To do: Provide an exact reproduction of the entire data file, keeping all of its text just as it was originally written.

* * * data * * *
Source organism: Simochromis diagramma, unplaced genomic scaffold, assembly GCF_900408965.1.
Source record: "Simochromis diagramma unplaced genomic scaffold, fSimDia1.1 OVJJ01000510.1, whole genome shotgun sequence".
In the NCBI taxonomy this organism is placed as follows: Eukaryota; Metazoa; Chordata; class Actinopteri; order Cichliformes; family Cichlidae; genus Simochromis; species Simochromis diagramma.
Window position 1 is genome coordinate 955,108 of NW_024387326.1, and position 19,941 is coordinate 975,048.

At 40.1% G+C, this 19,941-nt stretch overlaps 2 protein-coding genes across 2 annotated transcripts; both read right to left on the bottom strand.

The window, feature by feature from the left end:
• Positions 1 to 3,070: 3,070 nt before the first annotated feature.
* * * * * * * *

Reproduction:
Source organism: Simochromis diagramma, unplaced genomic scaffold, assembly GCF_900408965.1.
Source record: "Simochromis diagramma unplaced genomic scaffold, fSimDia1.1 OVJJ01000510.1, whole genome shotgun sequence".
In the NCBI taxonomy this organism is placed as follows: Eukaryota; Metazoa; Chordata; class Actinopteri; order Cichliformes; family Cichlidae; genus Simochromis; species Simochromis diagramma.
Window position 1 is genome coordinate 955,108 of NW_024387326.1, and position 19,941 is coordinate 975,048.

At 40.1% G+C, this 19,941-nt stretch overlaps 2 protein-coding genes across 2 annotated transcripts; both read right to left on the bottom strand.

The window, feature by feature from the left end:
• Positions 1 to 3,070: 3,070 nt before the first annotated feature.